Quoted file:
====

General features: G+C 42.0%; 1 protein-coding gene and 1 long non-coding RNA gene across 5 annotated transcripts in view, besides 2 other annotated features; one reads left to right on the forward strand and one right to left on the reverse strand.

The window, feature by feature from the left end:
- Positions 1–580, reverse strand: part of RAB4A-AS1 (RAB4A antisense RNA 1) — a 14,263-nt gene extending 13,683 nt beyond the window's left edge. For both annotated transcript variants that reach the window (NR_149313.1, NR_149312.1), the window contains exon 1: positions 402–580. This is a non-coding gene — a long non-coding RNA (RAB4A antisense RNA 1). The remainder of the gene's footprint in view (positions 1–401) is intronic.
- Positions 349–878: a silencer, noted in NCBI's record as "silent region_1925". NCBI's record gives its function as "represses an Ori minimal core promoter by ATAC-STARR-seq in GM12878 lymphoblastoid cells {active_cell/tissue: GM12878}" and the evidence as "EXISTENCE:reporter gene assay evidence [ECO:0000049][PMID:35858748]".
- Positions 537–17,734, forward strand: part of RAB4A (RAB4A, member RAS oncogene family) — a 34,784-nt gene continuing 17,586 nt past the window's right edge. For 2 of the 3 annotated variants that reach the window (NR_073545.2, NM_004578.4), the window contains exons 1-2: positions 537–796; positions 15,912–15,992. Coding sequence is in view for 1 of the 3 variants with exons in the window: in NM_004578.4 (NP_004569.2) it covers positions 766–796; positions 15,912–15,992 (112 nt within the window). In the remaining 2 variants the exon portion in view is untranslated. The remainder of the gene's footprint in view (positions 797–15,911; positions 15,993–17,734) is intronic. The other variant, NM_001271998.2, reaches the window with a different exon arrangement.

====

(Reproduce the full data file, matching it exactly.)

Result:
General features: G+C 42.0%; 1 protein-coding gene and 1 long non-coding RNA gene across 5 annotated transcripts in view, besides 2 other annotated features; one reads left to right on the forward strand and one right to left on the reverse strand.

The window, feature by feature from the left end:
- Positions 1–580, reverse strand: part of RAB4A-AS1 (RAB4A antisense RNA 1) — a 14,263-nt gene extending 13,683 nt beyond the window's left edge. For both annotated transcript variants that reach the window (NR_149313.1, NR_149312.1), the window contains exon 1: positions 402–580. This is a non-coding gene — a long non-coding RNA (RAB4A antisense RNA 1). The remainder of the gene's footprint in view (positions 1–401) is intronic.
- Positions 349–878: a silencer, noted in NCBI's record as "silent region_1925". NCBI's record gives its function as "represses an Ori minimal core promoter by ATAC-STARR-seq in GM12878 lymphoblastoid cells {active_cell/tissue: GM12878}" and the evidence as "EXISTENCE:reporter gene assay evidence [ECO:0000049][PMID:35858748]".
- Positions 537–17,734, forward strand: part of RAB4A (RAB4A, member RAS oncogene family) — a 34,784-nt gene continuing 17,586 nt past the window's right edge. For 2 of the 3 annotated variants that reach the window (NR_073545.2, NM_004578.4), the window contains exons 1-2: positions 537–796; positions 15,912–15,992. Coding sequence is in view for 1 of the 3 variants with exons in the window: in NM_004578.4 (NP_004569.2) it covers positions 766–796; positions 15,912–15,992 (112 nt within the window). In the remaining 2 variants the exon portion in view is untranslated. The remainder of the gene's footprint in view (positions 797–15,911; positions 15,993–17,734) is intronic. The other variant, NM_001271998.2, reaches the window with a different exon arrangement.